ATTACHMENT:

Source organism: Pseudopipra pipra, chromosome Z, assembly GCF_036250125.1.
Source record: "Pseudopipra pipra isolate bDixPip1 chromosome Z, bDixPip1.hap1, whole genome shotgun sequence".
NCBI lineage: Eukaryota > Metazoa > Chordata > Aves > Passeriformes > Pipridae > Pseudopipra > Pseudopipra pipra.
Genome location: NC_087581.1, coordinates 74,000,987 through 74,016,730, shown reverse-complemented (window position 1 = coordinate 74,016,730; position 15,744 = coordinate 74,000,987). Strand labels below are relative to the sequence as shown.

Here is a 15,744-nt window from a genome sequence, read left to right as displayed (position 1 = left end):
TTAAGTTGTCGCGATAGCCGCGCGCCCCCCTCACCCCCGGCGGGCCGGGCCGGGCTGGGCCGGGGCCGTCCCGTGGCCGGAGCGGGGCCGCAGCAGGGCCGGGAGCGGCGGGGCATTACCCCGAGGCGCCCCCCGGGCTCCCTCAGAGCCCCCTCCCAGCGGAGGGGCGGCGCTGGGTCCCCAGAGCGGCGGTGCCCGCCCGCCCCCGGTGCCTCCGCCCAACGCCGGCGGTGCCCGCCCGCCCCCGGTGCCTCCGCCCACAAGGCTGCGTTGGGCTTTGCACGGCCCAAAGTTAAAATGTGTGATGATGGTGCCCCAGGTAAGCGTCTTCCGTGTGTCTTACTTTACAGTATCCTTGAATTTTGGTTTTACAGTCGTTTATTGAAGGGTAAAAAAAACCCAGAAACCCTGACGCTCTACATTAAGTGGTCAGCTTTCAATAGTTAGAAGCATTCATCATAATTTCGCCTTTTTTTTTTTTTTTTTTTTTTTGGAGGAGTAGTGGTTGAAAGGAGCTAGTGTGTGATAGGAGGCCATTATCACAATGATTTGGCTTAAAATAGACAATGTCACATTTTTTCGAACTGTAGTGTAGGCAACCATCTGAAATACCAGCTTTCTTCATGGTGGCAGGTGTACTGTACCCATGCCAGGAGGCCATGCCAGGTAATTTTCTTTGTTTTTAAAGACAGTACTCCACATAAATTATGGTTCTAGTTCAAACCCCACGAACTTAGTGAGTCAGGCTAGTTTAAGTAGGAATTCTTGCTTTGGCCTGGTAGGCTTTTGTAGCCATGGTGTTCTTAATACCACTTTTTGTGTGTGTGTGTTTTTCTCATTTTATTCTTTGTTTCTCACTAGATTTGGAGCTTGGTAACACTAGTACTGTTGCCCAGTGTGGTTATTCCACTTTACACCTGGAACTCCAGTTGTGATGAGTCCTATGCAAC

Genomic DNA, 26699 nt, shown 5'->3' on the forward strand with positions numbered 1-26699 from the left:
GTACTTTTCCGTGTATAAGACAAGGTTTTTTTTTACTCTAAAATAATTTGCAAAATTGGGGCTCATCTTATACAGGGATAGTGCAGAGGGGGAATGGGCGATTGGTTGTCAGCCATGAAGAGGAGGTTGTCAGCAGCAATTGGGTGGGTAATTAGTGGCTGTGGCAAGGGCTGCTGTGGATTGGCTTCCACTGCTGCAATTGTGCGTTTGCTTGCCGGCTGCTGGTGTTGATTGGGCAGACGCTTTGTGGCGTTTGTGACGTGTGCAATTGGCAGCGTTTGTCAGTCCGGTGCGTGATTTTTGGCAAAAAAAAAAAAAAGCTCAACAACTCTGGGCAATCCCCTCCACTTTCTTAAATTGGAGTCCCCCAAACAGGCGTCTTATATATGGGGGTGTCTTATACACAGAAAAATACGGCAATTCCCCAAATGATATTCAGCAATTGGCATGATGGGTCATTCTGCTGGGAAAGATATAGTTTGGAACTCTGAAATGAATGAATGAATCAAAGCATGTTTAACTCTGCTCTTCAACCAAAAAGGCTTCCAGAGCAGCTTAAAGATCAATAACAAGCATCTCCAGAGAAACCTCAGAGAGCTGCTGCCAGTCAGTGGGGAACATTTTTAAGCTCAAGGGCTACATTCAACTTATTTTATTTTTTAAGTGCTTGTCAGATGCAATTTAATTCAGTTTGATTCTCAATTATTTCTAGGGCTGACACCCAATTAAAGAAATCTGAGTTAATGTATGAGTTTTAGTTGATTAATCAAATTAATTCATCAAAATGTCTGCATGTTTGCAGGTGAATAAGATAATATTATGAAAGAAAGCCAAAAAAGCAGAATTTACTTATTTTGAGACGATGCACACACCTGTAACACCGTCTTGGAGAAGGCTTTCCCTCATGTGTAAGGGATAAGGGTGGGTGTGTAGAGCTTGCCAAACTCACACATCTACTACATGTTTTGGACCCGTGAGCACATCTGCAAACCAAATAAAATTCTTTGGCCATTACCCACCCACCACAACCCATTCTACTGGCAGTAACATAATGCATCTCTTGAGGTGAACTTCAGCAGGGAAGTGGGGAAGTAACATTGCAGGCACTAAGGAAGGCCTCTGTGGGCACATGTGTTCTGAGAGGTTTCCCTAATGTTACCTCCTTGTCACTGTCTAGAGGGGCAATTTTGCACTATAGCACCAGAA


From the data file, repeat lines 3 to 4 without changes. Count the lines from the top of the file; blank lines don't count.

NCBI lineage: Eukaryota > Metazoa > Chordata > Aves > Passeriformes > Pipridae > Pseudopipra > Pseudopipra pipra.
Genome location: NC_087581.1, coordinates 74,000,987 through 74,016,730, shown reverse-complemented (window position 1 = coordinate 74,016,730; position 15,744 = coordinate 74,000,987). Strand labels below are relative to the sequence as shown.